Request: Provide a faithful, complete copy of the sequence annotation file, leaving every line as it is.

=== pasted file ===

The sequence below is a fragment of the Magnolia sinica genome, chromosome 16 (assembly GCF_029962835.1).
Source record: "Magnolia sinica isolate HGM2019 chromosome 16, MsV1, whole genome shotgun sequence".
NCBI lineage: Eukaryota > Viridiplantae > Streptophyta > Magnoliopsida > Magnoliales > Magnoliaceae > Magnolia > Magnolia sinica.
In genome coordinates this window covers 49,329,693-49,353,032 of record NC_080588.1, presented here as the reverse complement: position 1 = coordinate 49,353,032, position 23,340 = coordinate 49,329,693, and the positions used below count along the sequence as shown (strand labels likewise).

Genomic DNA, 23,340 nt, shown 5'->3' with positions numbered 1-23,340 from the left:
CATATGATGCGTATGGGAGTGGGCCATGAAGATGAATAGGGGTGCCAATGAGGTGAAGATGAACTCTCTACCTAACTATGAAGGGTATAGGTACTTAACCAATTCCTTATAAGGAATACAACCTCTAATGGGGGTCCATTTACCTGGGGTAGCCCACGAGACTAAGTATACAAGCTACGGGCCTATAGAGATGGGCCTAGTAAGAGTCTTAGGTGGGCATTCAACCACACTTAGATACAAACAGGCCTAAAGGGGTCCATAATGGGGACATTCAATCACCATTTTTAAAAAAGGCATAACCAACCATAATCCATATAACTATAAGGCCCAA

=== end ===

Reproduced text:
The sequence below is a fragment of the Magnolia sinica genome, chromosome 16 (assembly GCF_029962835.1).
Source record: "Magnolia sinica isolate HGM2019 chromosome 16, MsV1, whole genome shotgun sequence".
NCBI lineage: Eukaryota > Viridiplantae > Streptophyta > Magnoliopsida > Magnoliales > Magnoliaceae > Magnolia > Magnolia sinica.
In genome coordinates this window covers 49,329,693-49,353,032 of record NC_080588.1, presented here as the reverse complement: position 1 = coordinate 49,353,032, position 23,340 = coordinate 49,329,693, and the positions used below count along the sequence as shown (strand labels likewise).

Genomic DNA, 23,340 nt, shown 5'->3' with positions numbered 1-23,340 from the left:
CATATGATGCGTATGGGAGTGGGCCATGAAGATGAATAGGGGTGCCAATGAGGTGAAGATGAACTCTCTACCTAACTATGAAGGGTATAGGTACTTAACCAATTCCTTATAAGGAATACAACCTCTAATGGGGGTCCATTTACCTGGGGTAGCCCACGAGACTAAGTATACAAGCTACGGGCCTATAGAGATGGGCCTAGTAAGAGTCTTAGGTGGGCATTCAACCACACTTAGATACAAACAGGCCTAAAGGGGTCCATAATGGGGACATTCAATCACCATTTTTAAAAAAGGCATAACCAACCATAATCCATATAACTATAAGGCCCAA